Date of Degree
Mary Clare Lennon
Education; youth participation; Young Lives; positive youth development
In a global 21st century, positive social, cultural, emotional youth development is crucial. Theories of human development suggest that development is complex, contextual, and multidimensional. Thus, with changing conditions worldwide, it is important to understand the effects of young people’s activities in challenging circumstances and how different factors promote or hinder optimal development. Research shows that education provides positive benefits to child and youth development (Phillips & Lowenstein, 2011), but many individuals do not have equal access to resources and opportunities such as public or private schooling (Woodhead, Frost, & James, 2013), and thus show poorer outcomes on cognitive tests, socio-emotional development, and self-esteem measures (Adams, 2011). Because not all youth have equal access to education, the purpose of this dissertation was to explore whether participation in social programs and/or work may provide at least some of the cognitive and other benefits offered by schooling. There were three primary aims of this dissertation: (1) to review three forms of youth participation (i.e., school, work, social programs); (2) to display any similarities or differences in participation by countries sampled in the Young Lives study (i.e., Ethiopia, India, Peru, Vietnam) (Barnett et al., 2012); (3) to understand the relationship between youth participation (i.e., school, work, social programs) and cognitive skills and non-cognitive skills. Using a large, longitudinal data set from Young Lives project (Barnett et al., 2012), several research questions were addressed through secondary data analysis. Specifically, the third wave of data collected from all four countries involved (Ethiopia, India, Peru, and Vietnam) in the Young Lives (YL) was used. Hierarchical Linear Modeling was performed to examine whether participation in education, work, and/or youth programs had an impact on the development of cognitive (PPVT score, CLOZE score, Math score) and non-cognitive skills (i.e., Self-efficacy score, and Educational Aspirations, measured by asking the youth how far he/she hopes to get in educational terms). Findings from those statistical analyses indicate that there is a positive relationship between youth participation (i.e., education, social programs,) and cognitive and non-cognitive skills. Additionally, among youth in India, paid work had a positive impact on the self-efficacy score but was negatively associated with educational aspirations. Furthermore, youth in India who performed unpaid work scored lower on all cognitive measures. In Vietnam and India, there was a negative relationship found between unpaid work and self-efficacy score, such that those that performed unpaid work scored lower on the self-efficacy measure. Studying the lives of young people in settings that differ in resources and opportunities is important in gaining insight not only for specific adolescents but also for designing future interventions that promote positive youth development. Finally, how we define learning and under what conditions learning occurs needs to be reconsidered given the positive impact that participation in social programs had on cognitive and non-cognitive skills in the Young Lives sample.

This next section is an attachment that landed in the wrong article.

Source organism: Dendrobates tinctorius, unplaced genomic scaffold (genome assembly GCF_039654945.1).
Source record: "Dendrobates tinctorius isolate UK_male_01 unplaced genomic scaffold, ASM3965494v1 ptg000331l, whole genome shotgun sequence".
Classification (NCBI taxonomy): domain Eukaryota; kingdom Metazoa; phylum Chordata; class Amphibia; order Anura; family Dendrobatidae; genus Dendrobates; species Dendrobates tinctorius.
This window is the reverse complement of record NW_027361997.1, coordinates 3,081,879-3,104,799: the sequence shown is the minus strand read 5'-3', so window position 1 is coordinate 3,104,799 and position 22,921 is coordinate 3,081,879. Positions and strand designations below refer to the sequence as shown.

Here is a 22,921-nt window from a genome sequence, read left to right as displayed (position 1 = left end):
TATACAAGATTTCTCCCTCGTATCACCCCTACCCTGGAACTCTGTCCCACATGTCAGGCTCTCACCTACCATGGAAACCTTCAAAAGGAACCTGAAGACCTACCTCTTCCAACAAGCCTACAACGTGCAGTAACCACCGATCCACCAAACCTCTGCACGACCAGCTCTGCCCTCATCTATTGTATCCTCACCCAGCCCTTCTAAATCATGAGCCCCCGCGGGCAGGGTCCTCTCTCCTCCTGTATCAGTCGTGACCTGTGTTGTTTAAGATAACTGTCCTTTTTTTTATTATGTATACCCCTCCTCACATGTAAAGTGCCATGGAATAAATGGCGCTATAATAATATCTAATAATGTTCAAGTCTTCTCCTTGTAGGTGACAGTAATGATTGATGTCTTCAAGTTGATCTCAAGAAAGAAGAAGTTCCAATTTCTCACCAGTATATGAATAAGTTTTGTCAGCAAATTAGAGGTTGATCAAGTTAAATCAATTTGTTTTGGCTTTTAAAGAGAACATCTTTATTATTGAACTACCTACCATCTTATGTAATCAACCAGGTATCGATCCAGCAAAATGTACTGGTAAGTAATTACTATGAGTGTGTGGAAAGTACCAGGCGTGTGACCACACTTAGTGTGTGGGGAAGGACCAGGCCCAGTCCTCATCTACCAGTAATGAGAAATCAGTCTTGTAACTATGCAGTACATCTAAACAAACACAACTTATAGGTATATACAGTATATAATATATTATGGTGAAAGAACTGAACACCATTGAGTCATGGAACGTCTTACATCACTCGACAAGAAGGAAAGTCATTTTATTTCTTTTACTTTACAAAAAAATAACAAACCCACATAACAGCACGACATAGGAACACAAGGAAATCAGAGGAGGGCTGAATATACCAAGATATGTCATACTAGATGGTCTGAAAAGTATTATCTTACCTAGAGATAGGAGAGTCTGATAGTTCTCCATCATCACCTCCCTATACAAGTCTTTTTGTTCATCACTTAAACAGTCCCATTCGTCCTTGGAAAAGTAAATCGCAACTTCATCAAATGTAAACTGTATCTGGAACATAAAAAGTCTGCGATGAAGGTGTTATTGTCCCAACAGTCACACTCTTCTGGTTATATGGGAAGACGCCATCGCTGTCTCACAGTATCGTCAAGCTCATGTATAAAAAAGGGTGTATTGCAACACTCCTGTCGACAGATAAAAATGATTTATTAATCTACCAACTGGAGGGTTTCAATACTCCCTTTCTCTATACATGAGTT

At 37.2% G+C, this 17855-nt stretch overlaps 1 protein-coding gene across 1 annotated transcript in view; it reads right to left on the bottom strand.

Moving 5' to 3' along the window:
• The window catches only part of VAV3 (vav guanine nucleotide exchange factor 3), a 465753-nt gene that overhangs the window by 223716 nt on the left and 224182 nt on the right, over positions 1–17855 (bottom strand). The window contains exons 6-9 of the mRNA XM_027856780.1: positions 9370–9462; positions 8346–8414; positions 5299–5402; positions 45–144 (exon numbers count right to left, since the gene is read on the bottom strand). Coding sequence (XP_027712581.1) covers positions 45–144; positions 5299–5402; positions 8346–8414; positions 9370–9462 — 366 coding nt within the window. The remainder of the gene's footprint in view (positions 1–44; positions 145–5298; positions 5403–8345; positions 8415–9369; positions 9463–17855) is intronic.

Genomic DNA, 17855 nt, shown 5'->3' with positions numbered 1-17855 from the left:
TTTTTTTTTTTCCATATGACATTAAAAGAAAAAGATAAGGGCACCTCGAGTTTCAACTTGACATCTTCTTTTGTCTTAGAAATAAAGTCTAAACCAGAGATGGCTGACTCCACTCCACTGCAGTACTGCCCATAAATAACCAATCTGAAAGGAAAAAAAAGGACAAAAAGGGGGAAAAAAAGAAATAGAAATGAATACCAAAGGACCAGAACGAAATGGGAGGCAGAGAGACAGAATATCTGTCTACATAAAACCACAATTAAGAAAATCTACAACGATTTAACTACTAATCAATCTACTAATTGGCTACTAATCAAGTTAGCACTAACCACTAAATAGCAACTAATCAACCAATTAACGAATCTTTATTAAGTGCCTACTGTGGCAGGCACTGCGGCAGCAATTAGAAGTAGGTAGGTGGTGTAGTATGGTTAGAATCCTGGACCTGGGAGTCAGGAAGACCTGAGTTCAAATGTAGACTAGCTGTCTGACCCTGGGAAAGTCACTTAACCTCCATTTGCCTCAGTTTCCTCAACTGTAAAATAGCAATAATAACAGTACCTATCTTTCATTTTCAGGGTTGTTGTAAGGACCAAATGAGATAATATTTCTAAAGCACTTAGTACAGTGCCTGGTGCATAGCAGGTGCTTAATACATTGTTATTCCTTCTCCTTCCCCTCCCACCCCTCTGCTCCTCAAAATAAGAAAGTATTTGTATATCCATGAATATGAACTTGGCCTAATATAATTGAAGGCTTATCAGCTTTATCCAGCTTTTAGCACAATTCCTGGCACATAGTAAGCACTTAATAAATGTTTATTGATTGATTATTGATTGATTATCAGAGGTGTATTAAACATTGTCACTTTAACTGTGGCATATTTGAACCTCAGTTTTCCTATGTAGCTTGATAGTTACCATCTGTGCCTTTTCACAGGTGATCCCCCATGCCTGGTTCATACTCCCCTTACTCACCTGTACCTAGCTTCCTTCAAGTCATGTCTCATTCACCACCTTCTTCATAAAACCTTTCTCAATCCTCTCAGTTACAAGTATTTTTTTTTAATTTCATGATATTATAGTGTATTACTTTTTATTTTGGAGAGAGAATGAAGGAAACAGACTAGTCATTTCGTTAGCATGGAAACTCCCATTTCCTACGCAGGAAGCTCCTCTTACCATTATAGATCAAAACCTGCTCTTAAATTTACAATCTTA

Keywords: Education; youth participation; Young Lives; positive youth development
Galazyn, Magdalena, "Participation Strategies in Low-Resource Settings and Their Impact on Cognitive and Non-Cognitive Skills: A Study in Four Different Geographical Regions" (2016). CUNY Academic Works.
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